We all live in a time where society celebrates overworking, constantly staying busy and always having something to do. This is often referred to as ‘hustle culture’ but is also known as ‘burnout culture’, ‘toxic productivity’, or being called a ‘workaholic’. The good news is there are things you can do to avoid becoming part of this culture, lets look at some:

  • Discovering your ‘rest narrative’: how do you look at rest? Do you view it as lazy or unproductive, or do you feel like it is an important part of your wellbeing? How you look at rest will play a major role in how you perceive the benefits of it. Rest is healthy and necessary.
  • Setting and enforcing boundaries: Boundaries are important in all aspects of your life, but it is more important to set them and then stick to them. Make a time that you will stop working and communicate this to others. Sure, there will be times where you might have to put in a few more hours than normal but set a boundary that this is not your norm.
  • Make self-care a lifestyle: self-care should form part of your daily routine and not only something you practise if you are feeling rundown, sick or a bit sad. Self-care, slowing down and looking after yourself will make you more productive.
  • Take a nap: naps have been scientifically proved to reduce fatigue, improve your mood, and boost your brains health, all while giving you a bit of a necessary break. In general, no less than 20 minutes and no more than 30 minutes is the sweet spot for a nap to make it effective. Go enjoy a 25-minute siesta, you deserve it!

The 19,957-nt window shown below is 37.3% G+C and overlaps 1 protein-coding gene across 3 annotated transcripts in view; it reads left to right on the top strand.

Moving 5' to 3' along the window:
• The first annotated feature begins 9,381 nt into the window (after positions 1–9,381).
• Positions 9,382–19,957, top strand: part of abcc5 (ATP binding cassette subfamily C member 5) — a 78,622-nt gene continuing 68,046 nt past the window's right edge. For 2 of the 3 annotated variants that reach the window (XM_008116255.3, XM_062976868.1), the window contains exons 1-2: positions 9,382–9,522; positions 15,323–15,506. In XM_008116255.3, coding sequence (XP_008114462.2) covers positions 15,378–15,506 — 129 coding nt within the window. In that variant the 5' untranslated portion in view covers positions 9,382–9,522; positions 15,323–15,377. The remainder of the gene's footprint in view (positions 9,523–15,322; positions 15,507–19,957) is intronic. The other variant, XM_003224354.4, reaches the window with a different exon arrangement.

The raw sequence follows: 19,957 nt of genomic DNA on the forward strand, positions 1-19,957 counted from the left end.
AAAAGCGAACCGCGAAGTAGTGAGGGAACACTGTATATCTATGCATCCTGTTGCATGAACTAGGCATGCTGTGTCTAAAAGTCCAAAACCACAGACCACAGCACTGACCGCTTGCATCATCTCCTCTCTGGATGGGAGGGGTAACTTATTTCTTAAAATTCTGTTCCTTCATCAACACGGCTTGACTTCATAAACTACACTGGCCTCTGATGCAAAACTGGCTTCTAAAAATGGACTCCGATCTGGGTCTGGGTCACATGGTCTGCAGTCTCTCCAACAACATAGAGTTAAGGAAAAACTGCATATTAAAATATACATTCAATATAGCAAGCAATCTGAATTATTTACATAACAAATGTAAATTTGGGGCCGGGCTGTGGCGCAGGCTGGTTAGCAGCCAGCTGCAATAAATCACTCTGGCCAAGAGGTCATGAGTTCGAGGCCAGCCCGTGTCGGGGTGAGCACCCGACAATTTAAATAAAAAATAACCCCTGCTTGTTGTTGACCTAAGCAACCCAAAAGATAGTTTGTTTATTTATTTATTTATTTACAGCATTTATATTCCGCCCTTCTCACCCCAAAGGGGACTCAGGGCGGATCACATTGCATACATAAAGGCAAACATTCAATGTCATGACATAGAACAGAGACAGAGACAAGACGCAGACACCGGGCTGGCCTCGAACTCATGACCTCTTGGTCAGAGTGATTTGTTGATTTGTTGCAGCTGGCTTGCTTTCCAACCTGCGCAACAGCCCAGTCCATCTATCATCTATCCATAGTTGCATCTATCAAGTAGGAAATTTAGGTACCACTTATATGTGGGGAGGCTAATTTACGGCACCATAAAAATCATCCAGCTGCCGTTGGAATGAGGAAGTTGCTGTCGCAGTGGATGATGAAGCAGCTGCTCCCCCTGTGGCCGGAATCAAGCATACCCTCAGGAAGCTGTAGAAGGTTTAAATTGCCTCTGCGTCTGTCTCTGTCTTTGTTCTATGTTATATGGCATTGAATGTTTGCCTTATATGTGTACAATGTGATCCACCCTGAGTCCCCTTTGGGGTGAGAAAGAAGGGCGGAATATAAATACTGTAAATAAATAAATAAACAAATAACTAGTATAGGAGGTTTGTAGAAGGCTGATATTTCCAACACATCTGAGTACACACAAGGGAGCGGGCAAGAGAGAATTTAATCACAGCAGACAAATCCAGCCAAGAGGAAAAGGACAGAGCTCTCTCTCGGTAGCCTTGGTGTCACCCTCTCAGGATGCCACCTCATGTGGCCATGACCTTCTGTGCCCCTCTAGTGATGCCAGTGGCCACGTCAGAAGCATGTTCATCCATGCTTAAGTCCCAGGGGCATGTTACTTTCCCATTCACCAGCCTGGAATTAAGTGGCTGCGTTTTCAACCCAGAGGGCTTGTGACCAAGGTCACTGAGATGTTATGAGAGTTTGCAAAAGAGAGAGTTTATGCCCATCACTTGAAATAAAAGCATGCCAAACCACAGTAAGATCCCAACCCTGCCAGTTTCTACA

• Know your ‘flow’: your flow or your zone is when you are fully immersed in the activity you are busy wit, where all your energy, focus and skills are being used to the max. Your flow can change and can be increased by certain things like challenging yourself or trying something new. Just remember to know when to take a break.  
  • Follow natural rhythms: it is completely normal to have times where you are more active and times when you need to adopt a slower pace. Not only is this normal but it is natural too. Finding this balance will lead to achieving more and getting closer to your goal of holistic wellbeing.
  • Put down your phone: we have been conditioned to feel like our phones are an extension of ourselves. What did people do before they existed? Put down your phone and any other electronics, don’t pick them up right away Research shows that constantly checking our devices harms our brains so step away from the electronics after a certain time each day and focus on healing activities such as reading a book, learning a new language, or spending time with loved ones.
  • Journal your time: write down how you spend your time for a week and get ready for your eyes to be opened to new opportunities. This will help you see where you have been spending too much time on activities that do not require it or where you could invest more time into something that will fill your cup.
  • Prioritise your priorities: we do not mean your everyday tasks like extra murals or working, we mean your personal priorities such as taking a new class, reading a book, going for a walk, or catching coffee with a friend. Time-blocking will allow you to look back and remember how you spent your time but will also make you feel like you have control of your priorities and what is important to you, outside of work or school.
  • Say no: you do not have to say yes to every plan, every invitation, or every request to do more. Saying no is healthy and prevents us from getting into periods where we are stuck with the “too many things to do, so little time” mentality. Declining requests that will not fill your cup will often lead to better balance and holistic wellbeing. Practise saying no gently, so you will be prepared next time.

Rest is not your enemy and slowing down is not wrong. We need to change our mindsets that tell us that if we are not doing something or not producing something, we are unworthy. Change starts with you!